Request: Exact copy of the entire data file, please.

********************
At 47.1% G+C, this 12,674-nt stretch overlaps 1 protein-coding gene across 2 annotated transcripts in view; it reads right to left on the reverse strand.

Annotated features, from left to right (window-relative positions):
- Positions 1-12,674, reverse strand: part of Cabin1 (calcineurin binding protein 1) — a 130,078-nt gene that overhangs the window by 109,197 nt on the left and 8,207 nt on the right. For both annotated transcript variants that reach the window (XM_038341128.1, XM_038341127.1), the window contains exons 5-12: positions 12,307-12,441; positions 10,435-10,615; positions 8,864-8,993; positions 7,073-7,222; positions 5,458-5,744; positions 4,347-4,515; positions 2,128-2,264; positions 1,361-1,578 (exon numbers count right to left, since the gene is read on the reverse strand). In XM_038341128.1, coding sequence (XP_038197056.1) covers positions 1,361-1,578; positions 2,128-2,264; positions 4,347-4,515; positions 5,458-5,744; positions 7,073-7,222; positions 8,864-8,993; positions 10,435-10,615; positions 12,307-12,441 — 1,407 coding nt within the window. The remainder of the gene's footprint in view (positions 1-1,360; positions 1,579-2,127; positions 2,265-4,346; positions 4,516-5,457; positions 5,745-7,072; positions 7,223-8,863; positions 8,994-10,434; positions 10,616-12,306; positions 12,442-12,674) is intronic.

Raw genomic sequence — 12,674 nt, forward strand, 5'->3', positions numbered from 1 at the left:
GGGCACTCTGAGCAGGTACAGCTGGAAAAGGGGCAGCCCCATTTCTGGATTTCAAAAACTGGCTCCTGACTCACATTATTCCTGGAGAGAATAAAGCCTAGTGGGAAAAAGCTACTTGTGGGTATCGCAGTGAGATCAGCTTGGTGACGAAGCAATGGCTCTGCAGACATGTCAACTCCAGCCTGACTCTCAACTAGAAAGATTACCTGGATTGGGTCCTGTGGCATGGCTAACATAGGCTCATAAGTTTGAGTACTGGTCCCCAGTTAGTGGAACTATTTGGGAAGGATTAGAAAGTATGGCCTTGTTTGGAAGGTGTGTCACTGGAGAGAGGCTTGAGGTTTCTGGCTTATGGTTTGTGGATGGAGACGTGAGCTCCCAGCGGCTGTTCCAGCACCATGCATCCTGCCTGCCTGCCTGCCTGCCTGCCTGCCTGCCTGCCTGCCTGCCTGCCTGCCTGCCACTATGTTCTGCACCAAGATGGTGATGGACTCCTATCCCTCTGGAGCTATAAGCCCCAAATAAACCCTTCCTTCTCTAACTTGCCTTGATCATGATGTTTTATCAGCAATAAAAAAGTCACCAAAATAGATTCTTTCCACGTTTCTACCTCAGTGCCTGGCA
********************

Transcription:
At 47.1% G+C, this 12,674-nt stretch overlaps 1 protein-coding gene across 2 annotated transcripts in view; it reads right to left on the reverse strand.

Annotated features, from left to right (window-relative positions):
- Positions 1-12,674, reverse strand: part of Cabin1 (calcineurin binding protein 1) — a 130,078-nt gene that overhangs the window by 109,197 nt on the left and 8,207 nt on the right. For both annotated transcript variants that reach the window (XM_038341128.1, XM_038341127.1), the window contains exons 5-12: positions 12,307-12,441; positions 10,435-10,615; positions 8,864-8,993; positions 7,073-7,222; positions 5,458-5,744; positions 4,347-4,515; positions 2,128-2,264; positions 1,361-1,578 (exon numbers count right to left, since the gene is read on the reverse strand). In XM_038341128.1, coding sequence (XP_038197056.1) covers positions 1,361-1,578; positions 2,128-2,264; positions 4,347-4,515; positions 5,458-5,744; positions 7,073-7,222; positions 8,864-8,993; positions 10,435-10,615; positions 12,307-12,441 — 1,407 coding nt within the window. The remainder of the gene's footprint in view (positions 1-1,360; positions 1,579-2,127; positions 2,265-4,346; positions 4,516-5,457; positions 5,745-7,072; positions 7,223-8,863; positions 8,994-10,434; positions 10,616-12,306; positions 12,442-12,674) is intronic.

Raw genomic sequence — 12,674 nt, forward strand, 5'->3', positions numbered from 1 at the left:
GGGCACTCTGAGCAGGTACAGCTGGAAAAGGGGCAGCCCCATTTCTGGATTTCAAAAACTGGCTCCTGACTCACATTATTCCTGGAGAGAATAAAGCCTAGTGGGAAAAAGCTACTTGTGGGTATCGCAGTGAGATCAGCTTGGTGACGAAGCAATGGCTCTGCAGACATGTCAACTCCAGCCTGACTCTCAACTAGAAAGATTACCTGGATTGGGTCCTGTGGCATGGCTAACATAGGCTCATAAGTTTGAGTACTGGTCCCCAGTTAGTGGAACTATTTGGGAAGGATTAGAAAGTATGGCCTTGTTTGGAAGGTGTGTCACTGGAGAGAGGCTTGAGGTTTCTGGCTTATGGTTTGTGGATGGAGACGTGAGCTCCCAGCGGCTGTTCCAGCACCATGCATCCTGCCTGCCTGCCTGCCTGCCTGCCTGCCTGCCTGCCTGCCTGCCTGCCTGCCTGCCACTATGTTCTGCACCAAGATGGTGATGGACTCCTATCCCTCTGGAGCTATAAGCCCCAAATAAACCCTTCCTTCTCTAACTTGCCTTGATCATGATGTTTTATCAGCAATAAAAAAGTCACCAAAATAGATTCTTTCCACGTTTCTACCTCAGTGCCTGGCA